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– There is little correlation between overall structure and overall media variation. In Chapter 6 I calculated the overall variability of interaction with one’s network as a particularity score. This score was strongly related to several variables, such as how frequently an individual plans, whether or not they were heavy Internet users and whether or not they were immigrants. However, it was not related to the number of individuals occupying specific roles or to standard structural metrics such as density, size, number of components or average degree. Granted, it was somewhat related to the number of isolates, but this is probably spurious, since this finding was no longer significant when I included the number of online-only alters (who

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between social networks and media use, of course there is. However, it is not in the form predicted by networked individualism...that more finetuned person-to-person contact is associated with more sparse and fragmented networks. Rather the relationship works on the dyadic level as seen in Chapter 7. At this level, specific individuals who are of higher degree and in more dense networks will use greater numbers of media with ego. Also, individuals who are family tend to share less media with ego, while those who use frequent media (other than the telephone) tend to use

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• Roles are filtered through biases such as group structure and recency of contact. Roles do not play a large part in variations in media use, yet they play a large part in understanding the structure of the personal network. This is seen in qualitative narratives, sociograms and the analysis of the group-like structure (or perhaps homophily) of ties by role in Chapter 6. That they order the network is only partially because this is what the network “really looks like”. Rather some roles benefit from cognitive biases such as how individuals categorize alters based on groups and how individuals recall alters based on whether or not they have been in recent contact.

• Tie strength is not strongly coupled with differences in media accessibility.

This was found in Chapter 7 where I tested the media multiplexity hypothesis. It was shown that indeed, tie strength was significant, but only in the first model. By adding any other variables, such as controls for age, frequency of contact or network structure, this relationship quickly became non-significant. Also, even when it was significant, tie strength explained less than one percent of the variance in the number of media used. Given that it has been significant using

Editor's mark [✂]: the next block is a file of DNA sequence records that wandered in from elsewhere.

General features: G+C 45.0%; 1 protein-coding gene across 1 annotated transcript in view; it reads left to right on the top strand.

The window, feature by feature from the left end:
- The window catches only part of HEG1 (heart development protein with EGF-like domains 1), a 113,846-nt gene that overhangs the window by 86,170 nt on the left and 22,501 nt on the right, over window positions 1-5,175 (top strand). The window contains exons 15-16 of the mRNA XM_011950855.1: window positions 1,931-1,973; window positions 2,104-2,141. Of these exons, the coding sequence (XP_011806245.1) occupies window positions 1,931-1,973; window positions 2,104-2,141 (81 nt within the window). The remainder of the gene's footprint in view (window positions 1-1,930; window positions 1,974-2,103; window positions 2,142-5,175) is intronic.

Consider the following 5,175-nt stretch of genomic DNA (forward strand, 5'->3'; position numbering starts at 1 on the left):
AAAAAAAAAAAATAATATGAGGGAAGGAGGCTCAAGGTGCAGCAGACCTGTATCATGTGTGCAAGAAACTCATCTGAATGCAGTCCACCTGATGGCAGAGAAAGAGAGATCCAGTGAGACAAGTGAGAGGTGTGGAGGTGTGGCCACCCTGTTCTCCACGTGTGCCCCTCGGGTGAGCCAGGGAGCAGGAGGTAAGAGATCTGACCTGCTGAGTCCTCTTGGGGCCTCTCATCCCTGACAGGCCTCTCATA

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ential accessibility of alters. Alters in prior studies, such as Haythornthwaite and Wellman’s distance learner study (1998) all had access to similar equipment and a host of student-centered media, plus they were relatively homogeneous demographically. By contrast, everyday life involves maintaining ties with a host of diverse individuals, each with their own penchant for media use and different reasons for wanting to maintain a relationship with ego.

• Social accessibility is tied to Media accessibility, but not tie strength. This is as much a theoretical claim as an evidentiary one. Tie strength did not explain media multiplexity in Chapter 7, but it was reasonably well explained by an individual’s distance, their location in the network, whether or not they were family as well as how frequently they were in contact.

• This creates a conundrum—individuals do not necessarily use diverse media with their most strongly tied alters, but their most accessible ones. But if media make some people more accessible by virtue of their personal propensity to plan as well as their structural position, then media may in fact exacerbate the difference between tie strength and social accessibility, rather than help it.

The rest of this chapter will grapple with this conundrum at length.

At all three levels (individual, dyad and network) I have focused on how respondents relate to their alters, either through social activities, specific roles or frequency and type of contact. The general answer to this question, as distributed throughout the analysis, is that there is a discord between who individuals think about in their network and who they engage with. Here I do not suggest that the Internet causes people to act in a particular way, but that people have general needs to maintain access with sets of alters (most notably the personal network, but also one’s work network, etc...), and that they are prone to differential levels of planning and have a different tastes

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large swaths of people before the net.1 Yet the playing field has changed since these new media are not simply used among heavy users, but among the entire population.